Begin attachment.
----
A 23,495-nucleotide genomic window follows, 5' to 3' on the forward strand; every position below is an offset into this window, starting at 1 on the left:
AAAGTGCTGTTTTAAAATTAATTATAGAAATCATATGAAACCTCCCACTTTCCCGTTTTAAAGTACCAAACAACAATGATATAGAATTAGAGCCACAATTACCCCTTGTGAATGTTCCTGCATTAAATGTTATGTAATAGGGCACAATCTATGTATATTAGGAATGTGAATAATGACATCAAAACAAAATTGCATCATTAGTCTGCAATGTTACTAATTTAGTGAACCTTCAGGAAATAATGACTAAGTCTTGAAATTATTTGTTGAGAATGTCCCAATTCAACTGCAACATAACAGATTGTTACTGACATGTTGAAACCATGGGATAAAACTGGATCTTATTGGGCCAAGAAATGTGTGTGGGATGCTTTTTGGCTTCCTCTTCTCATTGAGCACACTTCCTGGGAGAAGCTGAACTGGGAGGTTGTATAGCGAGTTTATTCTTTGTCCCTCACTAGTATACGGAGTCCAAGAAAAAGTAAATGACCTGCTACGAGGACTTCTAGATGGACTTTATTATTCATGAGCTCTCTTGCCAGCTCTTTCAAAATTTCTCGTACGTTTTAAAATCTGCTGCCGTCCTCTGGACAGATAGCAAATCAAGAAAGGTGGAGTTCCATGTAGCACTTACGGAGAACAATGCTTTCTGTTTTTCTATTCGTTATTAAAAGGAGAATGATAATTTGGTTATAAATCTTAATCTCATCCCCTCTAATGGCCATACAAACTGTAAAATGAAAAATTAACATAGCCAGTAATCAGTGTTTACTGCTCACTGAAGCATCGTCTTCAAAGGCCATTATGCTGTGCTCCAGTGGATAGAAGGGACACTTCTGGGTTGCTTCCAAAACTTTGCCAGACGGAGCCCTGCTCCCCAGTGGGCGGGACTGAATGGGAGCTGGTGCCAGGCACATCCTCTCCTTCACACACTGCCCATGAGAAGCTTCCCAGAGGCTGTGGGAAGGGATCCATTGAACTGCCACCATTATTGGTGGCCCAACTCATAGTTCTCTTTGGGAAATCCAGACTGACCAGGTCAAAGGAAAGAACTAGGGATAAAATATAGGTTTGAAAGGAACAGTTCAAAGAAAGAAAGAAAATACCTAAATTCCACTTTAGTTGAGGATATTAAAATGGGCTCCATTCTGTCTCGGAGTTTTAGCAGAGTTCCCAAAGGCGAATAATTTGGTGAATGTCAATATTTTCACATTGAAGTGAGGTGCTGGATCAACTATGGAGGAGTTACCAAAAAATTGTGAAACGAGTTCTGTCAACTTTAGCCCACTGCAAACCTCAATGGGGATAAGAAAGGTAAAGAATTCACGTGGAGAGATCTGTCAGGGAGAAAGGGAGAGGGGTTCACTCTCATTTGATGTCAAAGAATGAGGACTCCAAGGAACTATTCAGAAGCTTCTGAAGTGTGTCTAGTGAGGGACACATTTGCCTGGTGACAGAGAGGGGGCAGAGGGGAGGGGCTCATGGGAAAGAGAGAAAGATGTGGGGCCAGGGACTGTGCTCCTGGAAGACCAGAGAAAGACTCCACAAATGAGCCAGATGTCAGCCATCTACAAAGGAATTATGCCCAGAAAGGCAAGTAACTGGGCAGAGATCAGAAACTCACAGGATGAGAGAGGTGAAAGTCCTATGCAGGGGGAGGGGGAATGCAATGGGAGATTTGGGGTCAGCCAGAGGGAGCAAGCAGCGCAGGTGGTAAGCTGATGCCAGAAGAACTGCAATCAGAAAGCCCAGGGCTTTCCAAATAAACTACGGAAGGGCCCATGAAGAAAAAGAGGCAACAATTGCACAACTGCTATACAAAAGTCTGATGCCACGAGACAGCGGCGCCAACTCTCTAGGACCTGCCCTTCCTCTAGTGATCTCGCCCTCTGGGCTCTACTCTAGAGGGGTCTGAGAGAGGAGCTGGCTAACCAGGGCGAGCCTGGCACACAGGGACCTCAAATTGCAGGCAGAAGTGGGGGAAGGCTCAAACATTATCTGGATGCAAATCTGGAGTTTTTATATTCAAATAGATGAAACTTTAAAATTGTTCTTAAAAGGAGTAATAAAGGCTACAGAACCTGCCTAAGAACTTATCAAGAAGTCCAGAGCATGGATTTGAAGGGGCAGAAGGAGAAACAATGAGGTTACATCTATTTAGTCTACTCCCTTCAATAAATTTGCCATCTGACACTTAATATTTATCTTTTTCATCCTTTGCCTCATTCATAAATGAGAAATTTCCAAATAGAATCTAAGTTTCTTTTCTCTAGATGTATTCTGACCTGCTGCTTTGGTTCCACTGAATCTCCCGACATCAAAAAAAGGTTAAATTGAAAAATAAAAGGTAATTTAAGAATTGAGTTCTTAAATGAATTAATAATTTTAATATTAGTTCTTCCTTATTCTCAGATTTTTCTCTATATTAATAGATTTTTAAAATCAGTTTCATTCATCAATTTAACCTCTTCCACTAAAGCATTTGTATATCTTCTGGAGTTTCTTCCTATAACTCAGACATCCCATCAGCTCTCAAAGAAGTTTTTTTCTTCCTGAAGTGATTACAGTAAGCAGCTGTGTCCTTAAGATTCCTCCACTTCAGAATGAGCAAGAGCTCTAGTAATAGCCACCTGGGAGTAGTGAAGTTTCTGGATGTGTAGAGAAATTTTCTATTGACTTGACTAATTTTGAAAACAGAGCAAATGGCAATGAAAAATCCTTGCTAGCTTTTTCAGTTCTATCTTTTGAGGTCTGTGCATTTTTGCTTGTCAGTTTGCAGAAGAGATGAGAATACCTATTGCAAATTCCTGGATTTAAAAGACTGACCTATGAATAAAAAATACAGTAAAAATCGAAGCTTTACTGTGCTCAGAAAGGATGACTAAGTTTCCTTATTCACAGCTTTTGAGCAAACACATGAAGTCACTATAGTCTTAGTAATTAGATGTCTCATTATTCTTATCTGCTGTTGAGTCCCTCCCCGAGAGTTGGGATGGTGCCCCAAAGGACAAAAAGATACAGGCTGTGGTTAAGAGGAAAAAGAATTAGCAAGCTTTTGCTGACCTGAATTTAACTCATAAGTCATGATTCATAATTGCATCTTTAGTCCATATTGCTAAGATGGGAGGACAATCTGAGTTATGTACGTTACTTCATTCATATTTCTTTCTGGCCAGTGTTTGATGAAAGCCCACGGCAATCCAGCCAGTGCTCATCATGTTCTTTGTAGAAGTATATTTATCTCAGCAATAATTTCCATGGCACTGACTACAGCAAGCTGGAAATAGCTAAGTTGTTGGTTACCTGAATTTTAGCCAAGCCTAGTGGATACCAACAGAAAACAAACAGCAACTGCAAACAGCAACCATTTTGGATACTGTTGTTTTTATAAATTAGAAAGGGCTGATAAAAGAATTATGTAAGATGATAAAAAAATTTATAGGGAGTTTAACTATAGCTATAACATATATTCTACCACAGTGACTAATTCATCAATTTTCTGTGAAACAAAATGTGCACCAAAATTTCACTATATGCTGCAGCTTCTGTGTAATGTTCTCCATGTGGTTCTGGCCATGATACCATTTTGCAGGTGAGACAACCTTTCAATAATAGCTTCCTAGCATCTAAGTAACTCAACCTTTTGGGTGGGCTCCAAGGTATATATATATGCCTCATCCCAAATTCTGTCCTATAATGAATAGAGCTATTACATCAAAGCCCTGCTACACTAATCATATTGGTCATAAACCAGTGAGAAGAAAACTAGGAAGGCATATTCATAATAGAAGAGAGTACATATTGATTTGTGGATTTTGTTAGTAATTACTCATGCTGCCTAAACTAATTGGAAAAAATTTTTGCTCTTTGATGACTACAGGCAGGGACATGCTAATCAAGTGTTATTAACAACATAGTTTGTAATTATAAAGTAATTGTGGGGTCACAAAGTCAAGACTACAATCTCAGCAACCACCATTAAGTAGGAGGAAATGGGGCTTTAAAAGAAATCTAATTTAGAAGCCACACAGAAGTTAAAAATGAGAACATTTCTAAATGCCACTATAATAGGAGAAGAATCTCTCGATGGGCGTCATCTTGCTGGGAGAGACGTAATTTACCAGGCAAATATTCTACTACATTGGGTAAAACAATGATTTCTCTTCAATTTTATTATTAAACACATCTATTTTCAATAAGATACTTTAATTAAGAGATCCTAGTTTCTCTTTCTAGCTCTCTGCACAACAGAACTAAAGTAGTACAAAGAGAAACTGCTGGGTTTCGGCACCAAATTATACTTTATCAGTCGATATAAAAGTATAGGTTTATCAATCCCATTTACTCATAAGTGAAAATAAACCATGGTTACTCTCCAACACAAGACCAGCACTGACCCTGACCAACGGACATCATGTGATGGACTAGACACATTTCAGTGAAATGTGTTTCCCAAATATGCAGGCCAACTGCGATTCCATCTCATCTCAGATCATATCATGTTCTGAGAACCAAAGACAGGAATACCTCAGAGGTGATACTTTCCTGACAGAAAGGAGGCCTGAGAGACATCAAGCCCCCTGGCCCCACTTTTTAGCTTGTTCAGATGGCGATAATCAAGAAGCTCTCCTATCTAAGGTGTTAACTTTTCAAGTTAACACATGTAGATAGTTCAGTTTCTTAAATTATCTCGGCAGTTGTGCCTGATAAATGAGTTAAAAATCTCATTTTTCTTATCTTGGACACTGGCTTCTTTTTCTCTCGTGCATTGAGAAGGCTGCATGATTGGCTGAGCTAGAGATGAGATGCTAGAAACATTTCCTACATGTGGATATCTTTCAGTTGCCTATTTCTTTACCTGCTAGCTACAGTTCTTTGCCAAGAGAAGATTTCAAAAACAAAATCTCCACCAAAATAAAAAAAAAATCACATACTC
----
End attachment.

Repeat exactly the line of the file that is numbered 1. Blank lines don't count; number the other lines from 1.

A 23,495-nucleotide genomic window follows, 5' to 3' on the forward strand; every position below is an offset into this window, starting at 1 on the left: